My recent trip to Berlin was the first trip I’ve taken in over 2 years in which I didn’t have internet access. I can’t remember a recent trip where I didn’t have a local sim card with regular access to the web.
I found having a local sim card incredibly useful in places like Japan where there is so much going on and I knew virtually no Japanese. My GPS was so useful in navigating the confusing streets. However, in Germany, I really didn’t miss it. In fact, due to the timing of it all, my trip came just as Trump was elected and I needed a bit of a digital detox since that was all everyone could talk about. Not having internet was a blessing in disguise and I felt really liberated to be offline.
I can’t really remember how I traveled before smartphones and 4G. The last time I was in Berlin in 2011, I didn’t have any of that and I made do. We managed to cover a lot of ground during that visit relying on paper maps (gasp!), the help of friendly Berliners and planning ahead. Going back has definitely made me realize how differently I travel just five years later due to the development of technology and the internet.
That said, I did have access to the internet in the hostels and AirBnbs where I stayed. As a result, this trip was a mix of using newer technology while still being offline most of the time. Here’s how I did it:
I downloaded the maps for the necessary cities on Google Maps. My GPS still works without internet so it was able to tell me where I was at any given moment which was useful to know if I was walking in the right direction. Tripadvisor even has an offline option now too which allows you to look up things to do, restaurants and other info that you might need. However, I did find the app to be finicky and crashed on me on numerous occasions. If you don’t have a lot of space on your device, it gives you the option to download the city without any images as well.
I found the German language to be fairly easy to navigate but Google Translate allows you to download the dictionary pack to help you translate words and simple phrases. With the language pack installed, it even does instant translations if you open up the camera option in the app. It’s so cool to see words change and move as the app tries to translate what it sees in the camera. Like most translation apps, however, it’s not perfect, but it gives you a general idea.
One difficulty I had was transit. With internet, you can easily look up the best and fastest route between point A and point B. Without the web, you obviously can’t. Once I figured out the itinerary of the day, I mapped out the route on the map, screenshotting info about how to get around and which were the best routes to take. I downloaded maps of the routes from the BVG website to have just in case as well. The Berlin WelcomeCard is useful in getting around the city as it gives you unlimited travel for a set number of days as well as discounts to various sights. The card also comes with a detachable paper map which was handy when my phone was low in battery.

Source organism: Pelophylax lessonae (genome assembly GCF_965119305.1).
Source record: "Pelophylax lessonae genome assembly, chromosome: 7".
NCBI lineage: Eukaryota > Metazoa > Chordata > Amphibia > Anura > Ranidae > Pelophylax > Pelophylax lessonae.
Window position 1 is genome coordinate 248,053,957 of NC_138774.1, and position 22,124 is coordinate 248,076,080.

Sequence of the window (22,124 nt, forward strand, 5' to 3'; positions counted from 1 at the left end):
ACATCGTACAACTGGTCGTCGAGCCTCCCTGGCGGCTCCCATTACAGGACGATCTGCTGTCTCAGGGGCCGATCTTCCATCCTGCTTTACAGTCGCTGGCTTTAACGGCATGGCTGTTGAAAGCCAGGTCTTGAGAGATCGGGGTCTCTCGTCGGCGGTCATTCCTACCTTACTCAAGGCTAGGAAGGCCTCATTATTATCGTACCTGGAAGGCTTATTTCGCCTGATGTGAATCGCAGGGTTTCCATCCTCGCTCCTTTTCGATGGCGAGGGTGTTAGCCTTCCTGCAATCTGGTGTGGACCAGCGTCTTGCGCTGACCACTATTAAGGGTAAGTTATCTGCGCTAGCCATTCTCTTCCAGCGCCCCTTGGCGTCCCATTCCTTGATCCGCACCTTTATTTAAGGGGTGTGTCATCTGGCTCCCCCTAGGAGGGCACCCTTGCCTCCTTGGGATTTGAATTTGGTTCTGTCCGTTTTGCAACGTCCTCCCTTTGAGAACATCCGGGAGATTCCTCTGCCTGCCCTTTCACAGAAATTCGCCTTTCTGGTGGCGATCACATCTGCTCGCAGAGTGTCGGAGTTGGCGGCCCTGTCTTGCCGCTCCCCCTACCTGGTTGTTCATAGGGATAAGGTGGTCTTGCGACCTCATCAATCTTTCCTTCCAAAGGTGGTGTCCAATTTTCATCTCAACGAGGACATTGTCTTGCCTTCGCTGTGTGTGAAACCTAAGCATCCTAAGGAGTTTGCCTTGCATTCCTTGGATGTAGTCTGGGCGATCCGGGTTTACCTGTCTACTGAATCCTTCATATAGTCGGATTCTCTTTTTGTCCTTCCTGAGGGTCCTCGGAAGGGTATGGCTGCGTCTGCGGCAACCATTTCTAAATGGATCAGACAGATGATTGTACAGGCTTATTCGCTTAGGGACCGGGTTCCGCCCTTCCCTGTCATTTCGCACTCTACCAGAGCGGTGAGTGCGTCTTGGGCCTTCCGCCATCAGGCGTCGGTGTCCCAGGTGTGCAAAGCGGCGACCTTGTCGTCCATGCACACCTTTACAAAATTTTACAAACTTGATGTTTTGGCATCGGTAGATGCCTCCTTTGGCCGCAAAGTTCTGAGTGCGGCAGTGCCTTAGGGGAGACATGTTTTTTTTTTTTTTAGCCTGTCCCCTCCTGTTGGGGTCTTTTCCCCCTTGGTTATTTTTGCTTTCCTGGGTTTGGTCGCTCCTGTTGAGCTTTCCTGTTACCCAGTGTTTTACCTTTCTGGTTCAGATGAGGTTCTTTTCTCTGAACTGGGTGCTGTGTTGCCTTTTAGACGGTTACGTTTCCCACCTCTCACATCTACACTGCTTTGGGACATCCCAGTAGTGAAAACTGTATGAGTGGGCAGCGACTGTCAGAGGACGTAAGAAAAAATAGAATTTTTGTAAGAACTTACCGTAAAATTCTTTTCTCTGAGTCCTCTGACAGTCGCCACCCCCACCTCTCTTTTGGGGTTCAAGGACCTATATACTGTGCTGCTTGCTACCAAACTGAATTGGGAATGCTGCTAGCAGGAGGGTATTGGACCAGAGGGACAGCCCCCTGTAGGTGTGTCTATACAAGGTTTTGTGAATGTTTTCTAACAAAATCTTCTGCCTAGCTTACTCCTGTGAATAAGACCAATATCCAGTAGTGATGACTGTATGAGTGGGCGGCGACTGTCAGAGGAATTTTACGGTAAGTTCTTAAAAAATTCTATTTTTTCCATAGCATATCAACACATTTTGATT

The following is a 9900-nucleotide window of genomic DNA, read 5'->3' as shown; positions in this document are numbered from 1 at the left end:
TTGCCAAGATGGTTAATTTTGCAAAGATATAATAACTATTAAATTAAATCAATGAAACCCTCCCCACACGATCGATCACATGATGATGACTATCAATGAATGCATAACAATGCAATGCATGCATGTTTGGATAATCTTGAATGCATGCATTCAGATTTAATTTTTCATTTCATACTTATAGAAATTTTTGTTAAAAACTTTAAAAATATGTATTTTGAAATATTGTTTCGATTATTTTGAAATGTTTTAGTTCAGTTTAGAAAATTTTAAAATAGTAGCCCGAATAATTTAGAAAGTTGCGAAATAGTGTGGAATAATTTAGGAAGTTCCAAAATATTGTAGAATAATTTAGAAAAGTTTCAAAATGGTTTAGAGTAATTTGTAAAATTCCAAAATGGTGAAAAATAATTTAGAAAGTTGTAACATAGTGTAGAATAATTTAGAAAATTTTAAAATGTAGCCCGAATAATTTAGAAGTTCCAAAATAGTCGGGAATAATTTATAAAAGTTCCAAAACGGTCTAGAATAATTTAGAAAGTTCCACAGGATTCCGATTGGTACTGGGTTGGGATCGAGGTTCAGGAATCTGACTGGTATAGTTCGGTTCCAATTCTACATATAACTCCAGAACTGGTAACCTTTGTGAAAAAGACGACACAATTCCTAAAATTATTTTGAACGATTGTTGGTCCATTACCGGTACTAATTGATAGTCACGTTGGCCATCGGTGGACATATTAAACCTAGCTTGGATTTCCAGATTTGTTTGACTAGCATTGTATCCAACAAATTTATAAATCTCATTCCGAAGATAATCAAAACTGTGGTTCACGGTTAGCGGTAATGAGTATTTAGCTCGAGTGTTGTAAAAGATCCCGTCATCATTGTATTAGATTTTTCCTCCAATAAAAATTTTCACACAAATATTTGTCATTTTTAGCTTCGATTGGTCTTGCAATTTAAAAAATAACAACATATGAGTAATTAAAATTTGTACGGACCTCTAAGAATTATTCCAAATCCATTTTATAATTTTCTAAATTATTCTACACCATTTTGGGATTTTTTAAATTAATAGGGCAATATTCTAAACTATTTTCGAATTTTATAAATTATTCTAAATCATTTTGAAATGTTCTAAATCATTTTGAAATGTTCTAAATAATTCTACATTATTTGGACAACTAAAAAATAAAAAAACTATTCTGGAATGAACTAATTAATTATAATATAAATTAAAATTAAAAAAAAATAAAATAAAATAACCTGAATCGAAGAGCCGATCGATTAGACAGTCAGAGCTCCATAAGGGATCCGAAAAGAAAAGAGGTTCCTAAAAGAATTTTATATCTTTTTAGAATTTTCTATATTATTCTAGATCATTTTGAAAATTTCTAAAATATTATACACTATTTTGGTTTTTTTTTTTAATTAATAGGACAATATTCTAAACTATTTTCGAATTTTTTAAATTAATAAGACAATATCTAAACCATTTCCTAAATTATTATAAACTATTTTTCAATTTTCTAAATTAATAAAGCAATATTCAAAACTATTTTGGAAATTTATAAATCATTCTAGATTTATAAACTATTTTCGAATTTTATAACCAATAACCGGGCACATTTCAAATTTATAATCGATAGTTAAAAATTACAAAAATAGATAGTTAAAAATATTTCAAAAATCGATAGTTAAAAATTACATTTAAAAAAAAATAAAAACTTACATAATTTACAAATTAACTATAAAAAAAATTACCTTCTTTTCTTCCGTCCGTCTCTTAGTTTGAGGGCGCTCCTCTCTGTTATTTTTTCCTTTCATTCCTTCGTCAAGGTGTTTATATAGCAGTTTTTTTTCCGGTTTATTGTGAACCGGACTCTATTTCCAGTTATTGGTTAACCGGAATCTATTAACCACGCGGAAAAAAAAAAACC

It’s the little things
One of the things I loved the most about being offline was being in tune with my surroundings and paying attention to the little things that I otherwise might miss out on if I had my nose to my phone. Instead of relying on a map to get me places, I just set out in the general direction of where I needed to go and only pulled out my phone when I was truly lost and confused about the next step. The danger, of course, is you get so turned around sometimes that you might end up going to wrong way for awhile (true story), but you get to discover some place that you otherwise might not have. Before long, I had built a map in my head and was able to navigate myself around the neighbourhood without needing to pull out a map or knew which tram or U-Bahn line I needed to hop on to get around. This made me feel like I was a local which is always a great feeling when you’re in a foreign city.
Using your own judgment and instincts
Unbeknownst to me, President Obama had scheduled his last visit to Germany as President during my time in Berlin. Fortunately, I had planned to be in Hamburg for much of his visit, however, getting out of the city was frustrating as they had shut down a crucial part of the S-Bahn that would get me to the main train station. It was close enough that I could probably walk it, but it was far enough that I would be cutting it really close to missing my train. After deliberating for awhile, I managed to hail myself a taxi to go that one last stop. If I had internet, I probably would have wasted precious minutes trying to figure out another route to the train station. Instead, I used my gut, hopped into a taxi and made it to my train with time to spare.
The 10 days I spent in Germany with limited access to the internet was so liberating. I had so much fun reconnecting with friends, experiencing Berlin as a local and just really living in the moment. It didn’t matter that I wasn’t connected 24/7 or that I didn’t keep up to date on the most scandalous thing Trump had said. It allowed me to really take a break from life, recharge and I came home feeling refreshed and ready to enjoy the holiday season.
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How do you travel – do you prefer to be connected all the time or do you like being unreachable? What tips do you have to make traveling without the internet easier?